At the end of our last mindfulness session last week, our teacher asked if she could share a short Zen story with the group.
A man is riding on top of a horse that is galloping by frantically as if he has to be somewhere important as soon as possible. A bystander sees this and asks the man, “Where are you going?”
The rider replies, “I don’t know, ask the horse!”
I love this. It’s a great story because it sums up how when we get swept up in all our busyness we can easily lose our sense of control over where we are going and why we set out in the first place.
Or is that just me?
Are you one of those tortured by their own minds at night, tossing and turning in fitful and unrefreshing sleep, thinking about, well everything your mind has decided you need to think about at 3 am?
Do you ever feel your head is so full of brain fog, thick, dense swirling clouds of thoughts that you have no hope of finding the solution you seek?
One of the things I have learned from my practice of mindfulness meditation is how our mind loves to slip into overdrive given half, or even a snippet of a chance.
The benefits of mindfulness include:
– Greater conscious control over our thoughts, and the ability to respond without judgement.
– The ability to see the bigger picture, a broader perspective and reduction of the often chaotic and emotional attachments we apply to our thought filters.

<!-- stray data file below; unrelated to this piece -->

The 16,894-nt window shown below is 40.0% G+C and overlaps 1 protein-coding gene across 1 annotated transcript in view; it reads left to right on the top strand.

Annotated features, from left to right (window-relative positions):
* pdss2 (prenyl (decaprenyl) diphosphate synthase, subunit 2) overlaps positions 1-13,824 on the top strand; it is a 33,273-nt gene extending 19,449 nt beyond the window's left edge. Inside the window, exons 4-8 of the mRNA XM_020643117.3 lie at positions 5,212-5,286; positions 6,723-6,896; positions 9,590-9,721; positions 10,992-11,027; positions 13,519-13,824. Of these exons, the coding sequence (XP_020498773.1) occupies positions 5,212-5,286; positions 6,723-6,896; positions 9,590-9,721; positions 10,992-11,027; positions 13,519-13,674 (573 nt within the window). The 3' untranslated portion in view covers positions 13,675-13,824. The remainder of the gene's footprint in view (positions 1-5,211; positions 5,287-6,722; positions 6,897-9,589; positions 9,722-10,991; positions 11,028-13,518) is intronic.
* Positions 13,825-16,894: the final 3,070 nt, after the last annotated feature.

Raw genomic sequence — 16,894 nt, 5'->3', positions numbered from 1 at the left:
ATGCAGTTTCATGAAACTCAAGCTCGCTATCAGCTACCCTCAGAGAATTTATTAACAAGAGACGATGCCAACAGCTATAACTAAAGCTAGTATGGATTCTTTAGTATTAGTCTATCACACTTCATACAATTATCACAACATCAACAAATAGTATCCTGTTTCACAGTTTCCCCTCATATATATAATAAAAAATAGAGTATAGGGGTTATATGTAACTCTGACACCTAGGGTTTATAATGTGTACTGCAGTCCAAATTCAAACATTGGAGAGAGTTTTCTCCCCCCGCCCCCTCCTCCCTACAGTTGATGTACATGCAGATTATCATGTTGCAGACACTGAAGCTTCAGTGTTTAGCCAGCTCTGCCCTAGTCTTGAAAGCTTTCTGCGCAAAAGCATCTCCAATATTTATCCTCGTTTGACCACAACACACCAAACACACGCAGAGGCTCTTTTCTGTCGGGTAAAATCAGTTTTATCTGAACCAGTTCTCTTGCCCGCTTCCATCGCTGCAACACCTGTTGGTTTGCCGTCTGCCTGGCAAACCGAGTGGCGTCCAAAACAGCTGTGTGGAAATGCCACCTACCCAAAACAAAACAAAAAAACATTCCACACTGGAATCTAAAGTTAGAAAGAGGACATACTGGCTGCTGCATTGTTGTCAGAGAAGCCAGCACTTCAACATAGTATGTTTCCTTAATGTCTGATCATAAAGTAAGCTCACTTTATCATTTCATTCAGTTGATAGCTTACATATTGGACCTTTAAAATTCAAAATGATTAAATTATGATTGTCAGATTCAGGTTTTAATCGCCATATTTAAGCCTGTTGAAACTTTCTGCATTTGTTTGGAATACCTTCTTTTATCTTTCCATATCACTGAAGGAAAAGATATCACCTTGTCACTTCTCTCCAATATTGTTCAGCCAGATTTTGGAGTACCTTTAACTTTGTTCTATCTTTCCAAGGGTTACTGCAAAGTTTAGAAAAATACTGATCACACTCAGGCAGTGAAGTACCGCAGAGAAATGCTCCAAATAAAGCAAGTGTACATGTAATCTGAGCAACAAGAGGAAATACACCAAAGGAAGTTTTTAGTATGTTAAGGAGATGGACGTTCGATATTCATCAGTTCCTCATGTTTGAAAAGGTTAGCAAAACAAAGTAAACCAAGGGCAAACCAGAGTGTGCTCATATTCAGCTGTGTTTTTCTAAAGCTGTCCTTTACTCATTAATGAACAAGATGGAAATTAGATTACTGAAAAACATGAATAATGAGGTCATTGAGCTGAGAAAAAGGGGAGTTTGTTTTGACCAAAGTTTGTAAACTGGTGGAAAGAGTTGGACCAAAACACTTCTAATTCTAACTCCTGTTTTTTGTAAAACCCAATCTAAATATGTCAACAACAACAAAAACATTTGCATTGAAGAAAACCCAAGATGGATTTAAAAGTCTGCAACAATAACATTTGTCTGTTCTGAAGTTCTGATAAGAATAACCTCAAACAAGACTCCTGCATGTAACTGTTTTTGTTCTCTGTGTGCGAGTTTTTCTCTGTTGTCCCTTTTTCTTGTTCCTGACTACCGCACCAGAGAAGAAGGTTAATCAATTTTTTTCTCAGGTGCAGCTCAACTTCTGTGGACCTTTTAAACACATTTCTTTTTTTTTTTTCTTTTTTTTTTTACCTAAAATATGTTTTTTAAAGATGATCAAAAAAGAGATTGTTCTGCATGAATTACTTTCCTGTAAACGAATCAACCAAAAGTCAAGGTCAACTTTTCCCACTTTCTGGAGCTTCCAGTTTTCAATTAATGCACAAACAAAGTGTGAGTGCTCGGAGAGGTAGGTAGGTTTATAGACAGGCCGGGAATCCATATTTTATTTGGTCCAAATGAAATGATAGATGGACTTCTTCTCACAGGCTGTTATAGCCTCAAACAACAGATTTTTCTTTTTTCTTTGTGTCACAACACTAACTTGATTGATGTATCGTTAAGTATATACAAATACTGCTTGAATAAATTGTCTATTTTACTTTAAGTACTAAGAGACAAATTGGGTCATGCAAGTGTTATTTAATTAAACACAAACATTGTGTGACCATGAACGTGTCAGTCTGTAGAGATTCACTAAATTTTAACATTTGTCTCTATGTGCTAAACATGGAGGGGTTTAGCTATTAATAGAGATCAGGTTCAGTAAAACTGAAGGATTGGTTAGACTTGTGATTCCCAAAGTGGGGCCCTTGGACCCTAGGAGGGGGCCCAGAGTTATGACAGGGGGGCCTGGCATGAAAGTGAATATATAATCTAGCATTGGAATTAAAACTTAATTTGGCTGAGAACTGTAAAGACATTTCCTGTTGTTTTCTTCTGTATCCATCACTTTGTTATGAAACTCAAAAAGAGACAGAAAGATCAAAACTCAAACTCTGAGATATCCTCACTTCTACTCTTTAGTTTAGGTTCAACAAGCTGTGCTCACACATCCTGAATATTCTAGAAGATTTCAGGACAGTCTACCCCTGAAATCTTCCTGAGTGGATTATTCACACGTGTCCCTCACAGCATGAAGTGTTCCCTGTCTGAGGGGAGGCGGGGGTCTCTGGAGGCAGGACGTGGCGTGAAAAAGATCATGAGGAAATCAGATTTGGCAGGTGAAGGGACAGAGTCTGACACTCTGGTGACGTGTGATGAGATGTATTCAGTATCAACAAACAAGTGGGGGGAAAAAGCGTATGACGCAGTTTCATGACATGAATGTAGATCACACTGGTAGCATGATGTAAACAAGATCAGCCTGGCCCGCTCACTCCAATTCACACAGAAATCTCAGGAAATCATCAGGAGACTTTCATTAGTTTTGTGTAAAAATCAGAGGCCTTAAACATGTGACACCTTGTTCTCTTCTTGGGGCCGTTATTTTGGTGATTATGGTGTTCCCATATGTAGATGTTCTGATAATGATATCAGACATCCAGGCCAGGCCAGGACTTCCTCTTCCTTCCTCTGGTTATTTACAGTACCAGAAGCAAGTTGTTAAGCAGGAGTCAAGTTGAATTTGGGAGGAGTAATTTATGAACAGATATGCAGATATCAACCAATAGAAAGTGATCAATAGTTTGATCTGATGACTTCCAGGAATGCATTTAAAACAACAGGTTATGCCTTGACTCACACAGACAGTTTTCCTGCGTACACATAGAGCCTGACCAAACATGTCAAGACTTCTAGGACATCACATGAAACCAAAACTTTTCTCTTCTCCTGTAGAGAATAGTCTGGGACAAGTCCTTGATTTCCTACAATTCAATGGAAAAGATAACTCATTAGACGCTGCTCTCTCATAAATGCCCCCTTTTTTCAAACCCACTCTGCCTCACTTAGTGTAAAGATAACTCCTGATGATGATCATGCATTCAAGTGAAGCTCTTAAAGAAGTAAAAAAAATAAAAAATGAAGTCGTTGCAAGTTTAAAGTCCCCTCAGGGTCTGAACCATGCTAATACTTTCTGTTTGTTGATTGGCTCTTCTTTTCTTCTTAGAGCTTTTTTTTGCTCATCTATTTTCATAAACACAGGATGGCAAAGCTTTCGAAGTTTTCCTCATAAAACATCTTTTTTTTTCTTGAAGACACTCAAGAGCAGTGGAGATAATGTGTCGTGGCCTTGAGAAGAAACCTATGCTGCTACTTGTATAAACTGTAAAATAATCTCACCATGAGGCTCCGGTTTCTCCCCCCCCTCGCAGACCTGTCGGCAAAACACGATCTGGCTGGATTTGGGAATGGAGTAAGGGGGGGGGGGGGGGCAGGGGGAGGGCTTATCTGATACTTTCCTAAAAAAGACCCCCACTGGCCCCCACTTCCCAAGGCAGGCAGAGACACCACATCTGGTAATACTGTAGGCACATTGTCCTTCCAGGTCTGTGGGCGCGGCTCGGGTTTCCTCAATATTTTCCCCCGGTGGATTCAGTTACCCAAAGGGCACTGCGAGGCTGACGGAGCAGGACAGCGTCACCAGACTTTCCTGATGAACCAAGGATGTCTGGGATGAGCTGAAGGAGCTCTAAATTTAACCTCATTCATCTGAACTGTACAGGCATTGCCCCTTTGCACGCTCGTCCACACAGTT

– Greater compassion towards ourselves, and others. Instead of feeling threatened, discouraged, or even hostile towards those we perceive as having said something we consider hurtful or judgmental, we can choose to reflect on the validity of that perception.
Every day brings different events, different circumstances and different people into our lives. How we experience those influences our level of productivity, our effectiveness in communicating, our degree of collaboration, even our level of happiness.
How can mindfulness help us at work?
Mindfulness provides leverage over our:
Because what if, you could overcome the frustration and stress of not completing work on time or to the level you know you are capable of by producing a different outcome?
What if, instead of allowing your mental energy to be sucked into horrible office politics you could restore your vitality, motivation and engagement?
What if, you could cut through all the clutter and chaos of distraction and focus on creating new and innovative ideas?
Mindfulness can help you direct your focus and enjoy a sense of greater calm, clarity of thought and confidence of purpose.
It may not change you into a saint, but mindfulness does change how you think.